Europe-wide protests against cuts
Protesters across Europe have taken action against austerity measures imposed by governments struggling to overcome recession.
Picketers hurled eggs at buses and blocked trucks from delivering produce to markets as Spanish workers went on a general strike.
Striking workers staged a sit-in outside a garage housing buses in the capital Madrid, screaming "scabs" at drivers trying to get out on to the road in the country's first general strike since 2002.
Meanwhile in Belgium, around 100,000 workers were preparing to march on European Union institutions in Brussels.
The march could be one of the biggest in the capital for years and will coincide with the European Commission making proposals to punish member states that have run up deficits, often by funding social and employment programmes.
The unions fear workers will become the biggest victims of a crisis set off by bankers and traders, many of whom had to be rescued by massive government intervention.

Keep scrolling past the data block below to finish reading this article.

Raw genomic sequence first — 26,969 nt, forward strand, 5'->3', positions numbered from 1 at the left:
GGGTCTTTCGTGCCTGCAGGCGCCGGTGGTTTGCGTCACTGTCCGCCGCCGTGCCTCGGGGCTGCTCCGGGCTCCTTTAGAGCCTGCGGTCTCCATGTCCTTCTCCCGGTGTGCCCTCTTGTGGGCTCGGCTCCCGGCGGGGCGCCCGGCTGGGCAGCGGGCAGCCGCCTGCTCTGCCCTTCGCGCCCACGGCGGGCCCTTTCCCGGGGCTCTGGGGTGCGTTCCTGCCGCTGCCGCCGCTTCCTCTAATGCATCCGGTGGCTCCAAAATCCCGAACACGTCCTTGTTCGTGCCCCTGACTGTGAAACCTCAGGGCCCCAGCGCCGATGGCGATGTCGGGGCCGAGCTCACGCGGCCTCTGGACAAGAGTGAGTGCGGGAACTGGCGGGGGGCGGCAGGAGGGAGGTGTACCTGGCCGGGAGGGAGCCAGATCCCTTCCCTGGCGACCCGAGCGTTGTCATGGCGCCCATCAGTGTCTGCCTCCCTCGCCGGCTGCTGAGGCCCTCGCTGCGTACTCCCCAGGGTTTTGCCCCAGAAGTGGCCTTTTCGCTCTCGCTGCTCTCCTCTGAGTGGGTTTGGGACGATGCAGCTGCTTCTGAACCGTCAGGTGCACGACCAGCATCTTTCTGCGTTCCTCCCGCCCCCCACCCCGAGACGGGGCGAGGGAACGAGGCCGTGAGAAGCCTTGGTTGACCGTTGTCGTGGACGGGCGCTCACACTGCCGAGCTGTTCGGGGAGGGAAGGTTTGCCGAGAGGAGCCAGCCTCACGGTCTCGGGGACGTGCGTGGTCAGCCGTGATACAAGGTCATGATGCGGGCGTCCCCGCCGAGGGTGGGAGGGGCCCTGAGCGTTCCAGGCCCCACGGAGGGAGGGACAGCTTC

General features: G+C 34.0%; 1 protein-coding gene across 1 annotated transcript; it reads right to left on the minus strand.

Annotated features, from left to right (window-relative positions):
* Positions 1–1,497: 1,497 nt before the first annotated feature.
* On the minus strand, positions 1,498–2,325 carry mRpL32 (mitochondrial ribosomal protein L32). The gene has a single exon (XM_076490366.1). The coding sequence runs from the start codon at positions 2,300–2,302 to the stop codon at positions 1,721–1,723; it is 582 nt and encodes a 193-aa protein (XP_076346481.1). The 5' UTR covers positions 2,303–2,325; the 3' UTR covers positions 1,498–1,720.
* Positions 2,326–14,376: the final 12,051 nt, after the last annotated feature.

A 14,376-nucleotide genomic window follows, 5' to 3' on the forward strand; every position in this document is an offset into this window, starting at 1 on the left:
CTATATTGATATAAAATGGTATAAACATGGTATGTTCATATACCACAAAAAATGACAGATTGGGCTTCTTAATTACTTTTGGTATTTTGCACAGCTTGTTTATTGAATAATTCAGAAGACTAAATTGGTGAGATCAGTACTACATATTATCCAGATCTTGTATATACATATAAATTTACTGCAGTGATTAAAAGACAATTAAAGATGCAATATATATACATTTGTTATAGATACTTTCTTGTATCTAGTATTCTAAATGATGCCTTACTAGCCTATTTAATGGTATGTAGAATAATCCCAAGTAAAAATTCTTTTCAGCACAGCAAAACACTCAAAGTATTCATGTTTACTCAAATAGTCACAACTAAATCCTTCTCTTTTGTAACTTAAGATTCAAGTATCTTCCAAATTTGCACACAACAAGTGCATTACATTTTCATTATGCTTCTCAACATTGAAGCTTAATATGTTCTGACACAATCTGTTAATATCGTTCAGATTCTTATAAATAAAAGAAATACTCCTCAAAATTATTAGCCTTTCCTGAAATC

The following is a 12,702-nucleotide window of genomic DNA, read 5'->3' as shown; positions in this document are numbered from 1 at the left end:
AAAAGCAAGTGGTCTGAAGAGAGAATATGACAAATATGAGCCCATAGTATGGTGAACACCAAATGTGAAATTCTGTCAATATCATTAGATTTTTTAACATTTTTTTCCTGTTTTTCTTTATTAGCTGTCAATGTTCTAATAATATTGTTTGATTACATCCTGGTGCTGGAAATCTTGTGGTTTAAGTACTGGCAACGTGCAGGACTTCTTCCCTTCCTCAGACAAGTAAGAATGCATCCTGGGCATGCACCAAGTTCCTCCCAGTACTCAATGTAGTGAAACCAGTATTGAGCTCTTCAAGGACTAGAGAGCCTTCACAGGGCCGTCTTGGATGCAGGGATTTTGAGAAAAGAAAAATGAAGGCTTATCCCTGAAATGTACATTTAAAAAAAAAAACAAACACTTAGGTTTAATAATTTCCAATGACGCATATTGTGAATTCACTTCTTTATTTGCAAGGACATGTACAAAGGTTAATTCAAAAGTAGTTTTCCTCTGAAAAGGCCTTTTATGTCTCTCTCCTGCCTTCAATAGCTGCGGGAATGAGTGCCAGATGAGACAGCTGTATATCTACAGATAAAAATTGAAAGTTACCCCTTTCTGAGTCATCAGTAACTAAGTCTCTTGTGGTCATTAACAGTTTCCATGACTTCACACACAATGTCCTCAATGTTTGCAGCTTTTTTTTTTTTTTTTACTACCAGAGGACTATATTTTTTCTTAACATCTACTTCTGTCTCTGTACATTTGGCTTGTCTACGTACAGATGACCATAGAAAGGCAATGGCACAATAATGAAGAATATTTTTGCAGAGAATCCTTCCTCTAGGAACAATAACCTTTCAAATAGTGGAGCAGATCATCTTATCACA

In Greece, which had to be rescued by the euro-nations this spring to stave off bankruptcy, bus and trolley drivers walked off the job for several hours while Athens' metro system and tram were to shut down at noon.
In Portugal workers marched through the streets in Lisbon and Porto to protest at spending cuts against the minority government was holding a Cabinet meeting after which it was widely expected to announce further cuts and possibly tax rises.
Thousands of Polish workers staged protests against government plans to freeze wages and raise some taxes.
The workers from around Poland blew horns and whistles during a protest in heavy rain in Warsaw and demanded the government guarantee their job security and scrap plans to raise the VAT and tax on alcohol and cigarettes.
Some 400 protesters rallied in an illegal demonstration in Vilnius to demand authorities in Lithuania drop harsh austerity measures.
In Slovenia, thousands of public service workers continued their open-ended strike to protest at the government's plan to freeze their salaries for two years.